The London Blues Festival had a mini 2 day event in Reading at the Purple Turtle, and I took this opportunity to test out the X-T1.
I do a lot of event photography, especially bands, in low/bad oddly coloured light, and often cramped venues. Which is actually a lot of fun. My kit has been a DSLR with a fast prime for many years now, and it has been working just fine. But recently I discovered the Fujifilm X series, and was excited to try out the X-T1 Compact System Camera.
I was armed with my X-T1 camera, XF35mm & XF18-135mm lenses.
The first hurdle I got over very quickly was the switch from an optical ‘through the lens’ Viewfinder, to an Electronic Viewfinder (EVF). I was initially concerned about the EVF as I’ve used a very old camera with an EVF before and it was slow and laggy. This is certainly not the case with the X-T1, super quick, VERY high resolution, and I really appreciated the option to preview exposure and white balance in the viewfinder. The same goes for the autofocus, it is on par with my 7D. Also the focus mode switch on the body lets you easily switch to manual or continuous auto without taking your eye away from the viewfinder, and in manual focus you can do ‘back button’ auto focus.
The main feature on the X-T1 that I instantly adored is having access to all the settings as physical dials, this really makes a difference when shooting in full manual, it also makes shooting in full manual fun, and easier as you look at the top of the camera and there are all your settings. ISO, shutter speed, exposure compensation, and aperture dial around the lens. On my 7D I would normally have at least one of these setting on auto, most normally ISO. Now I have all of these controls right at my fingertips.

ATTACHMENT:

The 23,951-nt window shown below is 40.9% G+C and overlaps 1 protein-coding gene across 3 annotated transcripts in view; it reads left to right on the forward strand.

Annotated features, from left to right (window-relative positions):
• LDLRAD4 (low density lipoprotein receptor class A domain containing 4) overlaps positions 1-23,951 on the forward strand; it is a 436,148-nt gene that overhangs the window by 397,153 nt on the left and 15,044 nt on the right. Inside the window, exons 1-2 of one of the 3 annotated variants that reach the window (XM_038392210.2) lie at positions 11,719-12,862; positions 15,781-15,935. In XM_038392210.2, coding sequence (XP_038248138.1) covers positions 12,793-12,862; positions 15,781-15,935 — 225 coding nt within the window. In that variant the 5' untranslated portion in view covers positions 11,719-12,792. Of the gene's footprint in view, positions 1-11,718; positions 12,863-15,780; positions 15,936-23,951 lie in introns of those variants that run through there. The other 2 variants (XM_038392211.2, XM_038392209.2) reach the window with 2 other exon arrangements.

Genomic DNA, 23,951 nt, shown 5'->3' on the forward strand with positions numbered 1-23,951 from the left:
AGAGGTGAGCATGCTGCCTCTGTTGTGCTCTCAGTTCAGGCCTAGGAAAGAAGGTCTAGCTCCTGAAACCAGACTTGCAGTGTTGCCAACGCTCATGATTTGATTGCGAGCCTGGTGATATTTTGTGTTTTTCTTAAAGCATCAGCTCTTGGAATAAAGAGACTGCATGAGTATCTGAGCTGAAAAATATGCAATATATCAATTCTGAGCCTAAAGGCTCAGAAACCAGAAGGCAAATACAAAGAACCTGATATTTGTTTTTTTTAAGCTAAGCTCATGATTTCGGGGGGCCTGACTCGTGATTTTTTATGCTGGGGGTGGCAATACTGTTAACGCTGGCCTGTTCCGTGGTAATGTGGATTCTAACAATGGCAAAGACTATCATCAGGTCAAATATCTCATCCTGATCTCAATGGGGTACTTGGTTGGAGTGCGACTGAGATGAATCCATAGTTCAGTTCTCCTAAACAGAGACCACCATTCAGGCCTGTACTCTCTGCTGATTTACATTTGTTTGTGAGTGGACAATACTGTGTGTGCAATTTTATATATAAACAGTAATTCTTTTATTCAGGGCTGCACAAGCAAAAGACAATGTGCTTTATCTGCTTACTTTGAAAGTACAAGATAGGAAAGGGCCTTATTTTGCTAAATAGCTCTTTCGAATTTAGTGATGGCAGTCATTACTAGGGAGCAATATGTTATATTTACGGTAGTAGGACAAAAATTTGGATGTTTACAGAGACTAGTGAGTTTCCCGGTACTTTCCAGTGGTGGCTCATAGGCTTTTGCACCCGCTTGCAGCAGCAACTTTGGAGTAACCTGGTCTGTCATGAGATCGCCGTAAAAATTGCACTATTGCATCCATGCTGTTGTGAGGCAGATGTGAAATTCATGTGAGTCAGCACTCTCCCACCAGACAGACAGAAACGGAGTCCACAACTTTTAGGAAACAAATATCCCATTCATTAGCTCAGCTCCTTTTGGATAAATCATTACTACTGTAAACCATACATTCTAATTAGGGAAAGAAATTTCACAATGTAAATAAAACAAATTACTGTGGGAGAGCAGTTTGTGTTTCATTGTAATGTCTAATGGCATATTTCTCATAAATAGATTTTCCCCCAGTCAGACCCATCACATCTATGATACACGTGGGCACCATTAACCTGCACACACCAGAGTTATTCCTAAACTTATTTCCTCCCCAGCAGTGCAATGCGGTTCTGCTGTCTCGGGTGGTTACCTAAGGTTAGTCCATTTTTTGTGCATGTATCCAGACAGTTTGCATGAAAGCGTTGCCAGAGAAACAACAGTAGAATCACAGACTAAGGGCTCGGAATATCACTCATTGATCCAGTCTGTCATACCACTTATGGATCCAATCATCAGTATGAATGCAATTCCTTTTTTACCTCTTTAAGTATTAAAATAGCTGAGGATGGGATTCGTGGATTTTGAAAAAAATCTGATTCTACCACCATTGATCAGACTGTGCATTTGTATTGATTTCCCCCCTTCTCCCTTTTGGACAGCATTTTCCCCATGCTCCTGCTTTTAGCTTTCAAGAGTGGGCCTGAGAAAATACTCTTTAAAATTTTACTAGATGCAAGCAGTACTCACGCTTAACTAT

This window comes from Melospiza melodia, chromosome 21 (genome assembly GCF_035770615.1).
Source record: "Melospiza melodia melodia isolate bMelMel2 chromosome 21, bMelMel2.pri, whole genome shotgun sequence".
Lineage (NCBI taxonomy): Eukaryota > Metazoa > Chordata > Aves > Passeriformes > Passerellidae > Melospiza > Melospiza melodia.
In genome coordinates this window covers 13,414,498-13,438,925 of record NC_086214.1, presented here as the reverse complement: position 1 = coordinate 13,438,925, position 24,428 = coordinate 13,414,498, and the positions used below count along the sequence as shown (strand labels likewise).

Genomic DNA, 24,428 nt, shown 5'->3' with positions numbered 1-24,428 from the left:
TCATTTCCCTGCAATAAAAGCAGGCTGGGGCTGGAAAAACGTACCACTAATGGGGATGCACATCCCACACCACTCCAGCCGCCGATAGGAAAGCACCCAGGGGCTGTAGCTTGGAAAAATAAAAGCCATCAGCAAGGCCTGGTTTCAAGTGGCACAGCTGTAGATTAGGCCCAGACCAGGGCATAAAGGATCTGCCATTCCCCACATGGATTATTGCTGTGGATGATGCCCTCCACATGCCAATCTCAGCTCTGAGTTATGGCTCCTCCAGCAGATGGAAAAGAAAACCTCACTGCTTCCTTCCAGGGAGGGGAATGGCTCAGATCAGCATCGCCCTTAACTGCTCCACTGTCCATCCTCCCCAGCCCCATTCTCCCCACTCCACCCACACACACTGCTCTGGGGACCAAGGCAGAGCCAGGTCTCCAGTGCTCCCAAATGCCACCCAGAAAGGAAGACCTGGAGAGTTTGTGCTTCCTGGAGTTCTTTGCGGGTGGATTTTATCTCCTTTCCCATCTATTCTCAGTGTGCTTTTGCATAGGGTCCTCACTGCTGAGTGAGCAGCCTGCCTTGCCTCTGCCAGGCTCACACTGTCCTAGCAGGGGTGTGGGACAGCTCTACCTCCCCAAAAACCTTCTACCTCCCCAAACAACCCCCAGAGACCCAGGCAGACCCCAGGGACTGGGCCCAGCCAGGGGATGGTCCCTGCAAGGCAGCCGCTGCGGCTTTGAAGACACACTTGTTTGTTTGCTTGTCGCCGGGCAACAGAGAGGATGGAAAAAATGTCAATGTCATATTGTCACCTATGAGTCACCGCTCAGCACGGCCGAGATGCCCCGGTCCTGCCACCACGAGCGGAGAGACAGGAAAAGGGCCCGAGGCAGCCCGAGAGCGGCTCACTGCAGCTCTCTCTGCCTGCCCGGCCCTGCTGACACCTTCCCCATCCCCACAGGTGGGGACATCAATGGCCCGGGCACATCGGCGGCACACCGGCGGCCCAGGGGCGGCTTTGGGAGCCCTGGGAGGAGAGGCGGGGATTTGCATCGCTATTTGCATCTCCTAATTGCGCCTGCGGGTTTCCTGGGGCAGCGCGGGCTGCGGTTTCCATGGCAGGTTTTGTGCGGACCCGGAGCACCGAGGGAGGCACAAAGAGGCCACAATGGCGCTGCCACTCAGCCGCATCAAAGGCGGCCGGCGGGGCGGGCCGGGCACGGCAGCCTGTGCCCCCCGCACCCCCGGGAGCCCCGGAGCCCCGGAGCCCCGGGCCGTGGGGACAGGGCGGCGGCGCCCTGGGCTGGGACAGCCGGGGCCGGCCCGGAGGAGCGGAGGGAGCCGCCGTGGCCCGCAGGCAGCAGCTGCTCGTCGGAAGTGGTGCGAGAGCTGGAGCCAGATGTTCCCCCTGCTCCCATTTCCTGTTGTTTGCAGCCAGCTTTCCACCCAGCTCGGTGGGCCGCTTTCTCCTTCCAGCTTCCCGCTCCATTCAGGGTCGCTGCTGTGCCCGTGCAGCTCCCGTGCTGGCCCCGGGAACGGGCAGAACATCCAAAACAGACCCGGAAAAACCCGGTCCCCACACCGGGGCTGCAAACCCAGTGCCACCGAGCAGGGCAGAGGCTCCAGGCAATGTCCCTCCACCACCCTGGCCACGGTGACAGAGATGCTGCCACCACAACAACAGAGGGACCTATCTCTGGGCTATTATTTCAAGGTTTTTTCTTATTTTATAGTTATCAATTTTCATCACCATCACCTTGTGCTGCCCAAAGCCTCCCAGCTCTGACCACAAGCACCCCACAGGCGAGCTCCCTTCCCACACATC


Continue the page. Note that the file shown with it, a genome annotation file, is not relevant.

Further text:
Recently I’ve been the tweeting pictures live from events. Using my Surface Pro 3 I can download photos from my 7D, quick edit in Adobe Lightroom, and up online. The X-T1 has fantastic film simulation shooting in jpeg, and an iOS app to browse and download these JPEGs, so I set the camera to shoot in RAW + JPEG. The JPEGs I could use the iPad mini to quickly pick out what I wanted to share on the day, maybe a quick edit in Lightroom mobile, then up on twitter. The RAW versions for me to edit as usual in Lightroom, with Lightroom CC 6 offering the same Fujifilm simulation settings as you get in camera. This all fits in with my current workflow so well.
Overall I have been more than impressed with the X-T1 as a workhouse of a camera. Lenses that rival or outperform top DSLR versions for a fraction of the price, and a camera body that is designed for a photographer, again for a fraction of the price.